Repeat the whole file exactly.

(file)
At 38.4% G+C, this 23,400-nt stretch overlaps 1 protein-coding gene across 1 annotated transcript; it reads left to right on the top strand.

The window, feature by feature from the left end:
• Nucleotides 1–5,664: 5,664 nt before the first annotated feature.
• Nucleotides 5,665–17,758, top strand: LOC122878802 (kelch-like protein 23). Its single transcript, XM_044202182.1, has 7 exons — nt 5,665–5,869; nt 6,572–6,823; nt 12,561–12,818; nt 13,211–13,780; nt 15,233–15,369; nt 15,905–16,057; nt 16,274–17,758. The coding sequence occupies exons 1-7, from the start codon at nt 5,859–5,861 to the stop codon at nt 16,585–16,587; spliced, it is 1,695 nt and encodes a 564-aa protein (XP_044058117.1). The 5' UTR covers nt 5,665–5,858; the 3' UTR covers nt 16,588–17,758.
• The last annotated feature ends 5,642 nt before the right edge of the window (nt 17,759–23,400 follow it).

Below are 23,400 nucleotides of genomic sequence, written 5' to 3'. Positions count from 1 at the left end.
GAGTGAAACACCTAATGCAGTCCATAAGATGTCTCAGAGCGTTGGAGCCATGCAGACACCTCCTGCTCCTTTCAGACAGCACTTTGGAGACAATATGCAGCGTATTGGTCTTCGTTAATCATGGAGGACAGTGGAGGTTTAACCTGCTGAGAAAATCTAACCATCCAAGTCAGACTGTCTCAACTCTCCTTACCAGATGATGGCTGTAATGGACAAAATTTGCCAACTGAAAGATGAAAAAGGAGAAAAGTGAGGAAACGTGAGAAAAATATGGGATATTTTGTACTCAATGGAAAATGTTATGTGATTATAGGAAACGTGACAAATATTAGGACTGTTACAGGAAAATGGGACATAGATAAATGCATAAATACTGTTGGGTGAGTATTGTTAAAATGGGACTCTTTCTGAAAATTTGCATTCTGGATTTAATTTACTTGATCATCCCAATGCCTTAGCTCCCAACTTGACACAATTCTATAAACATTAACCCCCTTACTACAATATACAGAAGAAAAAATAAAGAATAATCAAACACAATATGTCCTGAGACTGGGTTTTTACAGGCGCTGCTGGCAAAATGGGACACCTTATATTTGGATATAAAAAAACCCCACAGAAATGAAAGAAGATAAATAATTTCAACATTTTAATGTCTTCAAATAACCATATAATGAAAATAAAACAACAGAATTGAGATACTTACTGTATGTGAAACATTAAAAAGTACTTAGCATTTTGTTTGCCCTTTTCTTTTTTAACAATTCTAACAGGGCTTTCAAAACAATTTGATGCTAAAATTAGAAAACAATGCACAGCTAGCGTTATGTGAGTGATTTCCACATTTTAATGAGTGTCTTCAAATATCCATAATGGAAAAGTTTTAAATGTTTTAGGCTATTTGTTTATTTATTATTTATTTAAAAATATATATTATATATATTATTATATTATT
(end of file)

At 38.4% G+C, this 23,400-nt stretch overlaps 1 protein-coding gene across 1 annotated transcript; it reads left to right on the top strand.

The window, feature by feature from the left end:
• Nucleotides 1–5,664: 5,664 nt before the first annotated feature.
• Nucleotides 5,665–17,758, top strand: LOC122878802 (kelch-like protein 23). Its single transcript, XM_044202182.1, has 7 exons — nt 5,665–5,869; nt 6,572–6,823; nt 12,561–12,818; nt 13,211–13,780; nt 15,233–15,369; nt 15,905–16,057; nt 16,274–17,758. The coding sequence occupies exons 1-7, from the start codon at nt 5,859–5,861 to the stop codon at nt 16,585–16,587; spliced, it is 1,695 nt and encodes a 564-aa protein (XP_044058117.1). The 5' UTR covers nt 5,665–5,858; the 3' UTR covers nt 16,588–17,758.
• The last annotated feature ends 5,642 nt before the right edge of the window (nt 17,759–23,400 follow it).

Below are 23,400 nucleotides of genomic sequence, written 5' to 3'. Positions count from 1 at the left end.
GAGTGAAACACCTAATGCAGTCCATAAGATGTCTCAGAGCGTTGGAGCCATGCAGACACCTCCTGCTCCTTTCAGACAGCACTTTGGAGACAATATGCAGCGTATTGGTCTTCGTTAATCATGGAGGACAGTGGAGGTTTAACCTGCTGAGAAAATCTAACCATCCAAGTCAGACTGTCTCAACTCTCCTTACCAGATGATGGCTGTAATGGACAAAATTTGCCAACTGAAAGATGAAAAAGGAGAAAAGTGAGGAAACGTGAGAAAAATATGGGATATTTTGTACTCAATGGAAAATGTTATGTGATTATAGGAAACGTGACAAATATTAGGACTGTTACAGGAAAATGGGACATAGATAAATGCATAAATACTGTTGGGTGAGTATTGTTAAAATGGGACTCTTTCTGAAAATTTGCATTCTGGATTTAATTTACTTGATCATCCCAATGCCTTAGCTCCCAACTTGACACAATTCTATAAACATTAACCCCCTTACTACAATATACAGAAGAAAAAATAAAGAATAATCAAACACAATATGTCCTGAGACTGGGTTTTTACAGGCGCTGCTGGCAAAATGGGACACCTTATATTTGGATATAAAAAAACCCCACAGAAATGAAAGAAGATAAATAATTTCAACATTTTAATGTCTTCAAATAACCATATAATGAAAATAAAACAACAGAATTGAGATACTTACTGTATGTGAAACATTAAAAAGTACTTAGCATTTTGTTTGCCCTTTTCTTTTTTAACAATTCTAACAGGGCTTTCAAAACAATTTGATGCTAAAATTAGAAAACAATGCACAGCTAGCGTTATGTGAGTGATTTCCACATTTTAATGAGTGTCTTCAAATATCCATAATGGAAAAGTTTTAAATGTTTTAGGCTATTTGTTTATTTATTATTTATTTAAAAATATATATTATATATATTATTATATTATT